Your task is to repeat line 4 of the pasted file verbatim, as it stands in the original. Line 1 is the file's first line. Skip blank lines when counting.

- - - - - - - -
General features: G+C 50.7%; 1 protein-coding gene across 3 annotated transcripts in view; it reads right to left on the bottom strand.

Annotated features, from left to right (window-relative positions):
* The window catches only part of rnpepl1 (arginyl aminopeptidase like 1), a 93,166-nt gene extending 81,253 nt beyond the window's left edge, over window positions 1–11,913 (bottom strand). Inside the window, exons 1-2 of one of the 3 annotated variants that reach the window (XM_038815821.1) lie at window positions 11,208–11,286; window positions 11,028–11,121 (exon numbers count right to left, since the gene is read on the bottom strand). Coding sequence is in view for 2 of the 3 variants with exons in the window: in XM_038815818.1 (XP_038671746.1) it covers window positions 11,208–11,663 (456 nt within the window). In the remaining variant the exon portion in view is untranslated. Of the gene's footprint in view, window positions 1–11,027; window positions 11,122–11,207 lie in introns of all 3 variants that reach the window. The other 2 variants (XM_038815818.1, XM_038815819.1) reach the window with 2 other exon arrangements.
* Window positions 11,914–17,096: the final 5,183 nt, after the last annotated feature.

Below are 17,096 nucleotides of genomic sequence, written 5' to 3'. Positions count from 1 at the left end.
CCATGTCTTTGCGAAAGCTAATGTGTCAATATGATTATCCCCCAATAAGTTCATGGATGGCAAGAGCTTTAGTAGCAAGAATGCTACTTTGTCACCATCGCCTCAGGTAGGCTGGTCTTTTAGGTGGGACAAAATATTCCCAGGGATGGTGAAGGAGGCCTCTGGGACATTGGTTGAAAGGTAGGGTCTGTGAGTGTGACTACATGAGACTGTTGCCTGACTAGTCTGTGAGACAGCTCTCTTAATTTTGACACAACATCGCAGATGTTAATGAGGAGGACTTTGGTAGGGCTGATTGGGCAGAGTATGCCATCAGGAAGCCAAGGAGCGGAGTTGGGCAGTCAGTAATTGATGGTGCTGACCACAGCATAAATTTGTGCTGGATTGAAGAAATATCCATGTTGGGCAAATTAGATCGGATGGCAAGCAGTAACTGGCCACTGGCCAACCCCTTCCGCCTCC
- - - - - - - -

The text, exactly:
* Window positions 11,914–17,096: the final 5,183 nt, after the last annotated feature.